Lake Park man to get new trial in vehicular homicide case
A Lake Park man convicted of vehicular homicide will get a new trial --the Minnesota Court of Appeals ruled Monday that a judge erred by not allowing the jury to hear evidence that the crash victim was also drinking.
Jeremy Scott Nelson, 29, of Lake Park was driving a pickup truck that struck an all-terrain vehicle driven by Christopher Wade Carlson, 29, who was killed in the crash on Aug. 17, 2008.
"I think Jeremy Nelson is a good kid," said Nelson's appellate attorney, Jenneane Jansen of Minneapolis, "so I'm glad we had this rule."
Nelson was convicted of three counts of vehicular homicide in late March of 2010 and sentenced to 48 months in state prison, where he is now incarcerated.
A three-judge panel of the appeals court reversed Nelson's convictions and found that Becker County District Judge Peter Irvine abused his discretion by not allowing the jury to hear evidence that Carlson was drinking.
"The victim had been taken home earlier in the evening by friends concerned that he was too drunk to drive," Jansen said.
Carlson had a blood-alcohol content of 0.15 after the crash -- and the appeals court agreed with Jansen and Chief Appellate Public Defender, Suzanne M. Senecal-Hill, that evidence of the victim's drinking prior to the crash was relevant.
"It was unfair to permit the jury to consider how appellant's decisions and conduct were affected by his consumption of alcohol without permitting the jury to consider how alcohol made a similar impact on Carlson," the judges wrote.
"The thing that struck me was the word 'unfair," Jansen said. The appeals court doesn't use that word very often in its rulings, she said.
The appeals court determined that both Nelson and Carlson had behaved negligently prior to the crash.
Evidence at trial showed Nelson was under the influence of alcohol and was speeding when he drove into a ditch on County Road 1 near Lake Park, just before he hit Carlson's ATV.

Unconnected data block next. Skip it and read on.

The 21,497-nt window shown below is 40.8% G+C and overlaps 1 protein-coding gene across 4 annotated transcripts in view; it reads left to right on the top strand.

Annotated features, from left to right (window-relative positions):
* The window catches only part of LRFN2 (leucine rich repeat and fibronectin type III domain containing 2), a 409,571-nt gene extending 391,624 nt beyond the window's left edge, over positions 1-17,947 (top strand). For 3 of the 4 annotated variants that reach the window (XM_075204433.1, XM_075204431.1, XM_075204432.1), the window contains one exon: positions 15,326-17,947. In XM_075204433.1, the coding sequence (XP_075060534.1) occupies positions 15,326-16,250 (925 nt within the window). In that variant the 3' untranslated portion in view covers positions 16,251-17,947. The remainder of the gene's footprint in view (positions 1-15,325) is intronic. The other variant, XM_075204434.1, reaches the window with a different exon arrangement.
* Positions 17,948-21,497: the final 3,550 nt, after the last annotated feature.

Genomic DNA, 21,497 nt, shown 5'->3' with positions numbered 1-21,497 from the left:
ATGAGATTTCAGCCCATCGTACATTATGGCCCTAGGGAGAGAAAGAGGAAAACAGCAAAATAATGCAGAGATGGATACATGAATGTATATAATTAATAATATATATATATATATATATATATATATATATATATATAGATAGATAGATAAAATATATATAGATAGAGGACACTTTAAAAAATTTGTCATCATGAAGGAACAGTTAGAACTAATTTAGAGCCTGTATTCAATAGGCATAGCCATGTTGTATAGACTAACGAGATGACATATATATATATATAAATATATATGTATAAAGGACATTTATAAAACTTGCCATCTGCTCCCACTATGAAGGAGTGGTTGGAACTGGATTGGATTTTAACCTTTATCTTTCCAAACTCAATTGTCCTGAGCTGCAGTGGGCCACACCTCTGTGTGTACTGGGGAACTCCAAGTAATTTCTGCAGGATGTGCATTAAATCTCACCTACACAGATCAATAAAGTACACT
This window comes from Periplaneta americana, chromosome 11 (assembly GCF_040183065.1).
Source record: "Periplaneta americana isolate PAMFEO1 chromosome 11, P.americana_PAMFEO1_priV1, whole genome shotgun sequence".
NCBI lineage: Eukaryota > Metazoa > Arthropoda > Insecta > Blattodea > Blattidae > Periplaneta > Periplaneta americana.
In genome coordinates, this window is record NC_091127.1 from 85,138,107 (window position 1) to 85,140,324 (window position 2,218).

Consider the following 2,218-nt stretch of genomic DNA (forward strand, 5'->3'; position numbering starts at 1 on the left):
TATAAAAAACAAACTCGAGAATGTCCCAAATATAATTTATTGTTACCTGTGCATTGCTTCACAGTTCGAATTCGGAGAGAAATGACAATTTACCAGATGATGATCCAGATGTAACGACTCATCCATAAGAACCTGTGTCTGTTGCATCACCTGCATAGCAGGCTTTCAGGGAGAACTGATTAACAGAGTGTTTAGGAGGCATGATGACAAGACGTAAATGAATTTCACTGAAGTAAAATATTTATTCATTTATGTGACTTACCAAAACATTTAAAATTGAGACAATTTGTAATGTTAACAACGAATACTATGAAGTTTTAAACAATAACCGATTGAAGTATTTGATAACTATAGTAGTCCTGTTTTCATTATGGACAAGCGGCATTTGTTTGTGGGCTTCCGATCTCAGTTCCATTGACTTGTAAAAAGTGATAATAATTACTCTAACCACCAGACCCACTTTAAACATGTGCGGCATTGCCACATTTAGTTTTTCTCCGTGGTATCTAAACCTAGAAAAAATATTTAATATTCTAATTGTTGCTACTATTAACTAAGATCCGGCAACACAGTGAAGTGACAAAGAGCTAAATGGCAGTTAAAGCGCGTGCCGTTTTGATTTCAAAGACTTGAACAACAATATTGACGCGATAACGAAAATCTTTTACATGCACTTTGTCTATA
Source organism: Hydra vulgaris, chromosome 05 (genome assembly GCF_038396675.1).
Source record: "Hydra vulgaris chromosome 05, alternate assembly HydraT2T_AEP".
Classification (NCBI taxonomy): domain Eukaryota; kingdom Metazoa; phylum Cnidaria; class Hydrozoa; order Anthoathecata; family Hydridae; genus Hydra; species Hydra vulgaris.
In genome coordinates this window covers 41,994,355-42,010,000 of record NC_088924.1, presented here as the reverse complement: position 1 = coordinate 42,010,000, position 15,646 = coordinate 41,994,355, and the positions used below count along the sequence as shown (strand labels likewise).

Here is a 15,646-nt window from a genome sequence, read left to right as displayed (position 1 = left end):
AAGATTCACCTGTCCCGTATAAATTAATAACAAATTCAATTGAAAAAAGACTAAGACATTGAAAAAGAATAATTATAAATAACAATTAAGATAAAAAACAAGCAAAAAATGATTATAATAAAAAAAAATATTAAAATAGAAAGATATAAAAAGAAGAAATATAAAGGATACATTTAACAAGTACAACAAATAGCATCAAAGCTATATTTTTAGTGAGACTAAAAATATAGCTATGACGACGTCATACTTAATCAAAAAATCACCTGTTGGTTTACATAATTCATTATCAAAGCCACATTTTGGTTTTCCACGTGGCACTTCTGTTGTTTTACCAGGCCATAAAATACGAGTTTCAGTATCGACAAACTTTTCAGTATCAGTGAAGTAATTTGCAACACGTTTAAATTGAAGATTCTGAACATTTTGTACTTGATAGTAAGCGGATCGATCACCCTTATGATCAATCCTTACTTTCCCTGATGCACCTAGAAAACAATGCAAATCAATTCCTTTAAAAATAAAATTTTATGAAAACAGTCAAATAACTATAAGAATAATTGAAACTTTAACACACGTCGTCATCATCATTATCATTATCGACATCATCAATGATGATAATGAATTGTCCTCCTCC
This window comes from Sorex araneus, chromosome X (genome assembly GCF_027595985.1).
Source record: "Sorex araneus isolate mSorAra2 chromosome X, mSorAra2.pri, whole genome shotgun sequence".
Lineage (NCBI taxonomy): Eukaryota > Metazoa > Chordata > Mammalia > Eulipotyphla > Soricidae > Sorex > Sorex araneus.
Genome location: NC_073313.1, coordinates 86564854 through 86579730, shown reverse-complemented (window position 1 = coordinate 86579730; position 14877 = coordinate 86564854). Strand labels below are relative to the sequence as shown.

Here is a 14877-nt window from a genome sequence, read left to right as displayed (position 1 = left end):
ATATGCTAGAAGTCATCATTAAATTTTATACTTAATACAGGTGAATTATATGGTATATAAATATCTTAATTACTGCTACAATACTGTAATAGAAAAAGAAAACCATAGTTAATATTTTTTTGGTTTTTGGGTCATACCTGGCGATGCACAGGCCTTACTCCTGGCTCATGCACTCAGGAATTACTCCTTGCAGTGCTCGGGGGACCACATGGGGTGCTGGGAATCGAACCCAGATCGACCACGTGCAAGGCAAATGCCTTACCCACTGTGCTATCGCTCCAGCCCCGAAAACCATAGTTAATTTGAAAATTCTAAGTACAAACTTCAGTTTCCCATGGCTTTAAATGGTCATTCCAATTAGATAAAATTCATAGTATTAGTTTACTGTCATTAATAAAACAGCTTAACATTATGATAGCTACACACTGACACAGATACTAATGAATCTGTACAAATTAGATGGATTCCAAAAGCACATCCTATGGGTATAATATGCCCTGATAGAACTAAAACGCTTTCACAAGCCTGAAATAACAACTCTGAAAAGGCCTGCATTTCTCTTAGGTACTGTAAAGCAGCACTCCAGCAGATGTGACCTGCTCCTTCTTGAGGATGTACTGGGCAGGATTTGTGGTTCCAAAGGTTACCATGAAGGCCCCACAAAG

But the judges said Carlson had also been driving his ATV irresponsibly on the night of the accident -- traveling on a highway without lights or a side-view mirror. And they said he drove into the ditch and veered in front of Nelson just before the pickup truck hit the ATV from behind.
The appeals panel also found that Irvine erred in his decision on jury instructions, specifically on not including instructions on the legal definition of "causation."
The state is required to prove that Nelson's conduct played a substantial role in causing Carlson's death.
But because Carlson swerved into Nelson's path, the victim's negligence could have been a superseding cause, the appeals panel said.
"The appeals court was concerned that the jury was not allowed to consider that the victim was responsible for the accident," Jansen said.
"I think it was the right ruling," she added. "The district court did make a couple of errors that affected the outcome of the case in the first place."
The state now has 30 days to ask the Minnesota Supreme Court to take review of the case. It can choose to accept or not at its discretion.
In the meantime, Nelson will remain in prison, awaiting a new trial or whatever other action the state opts to take.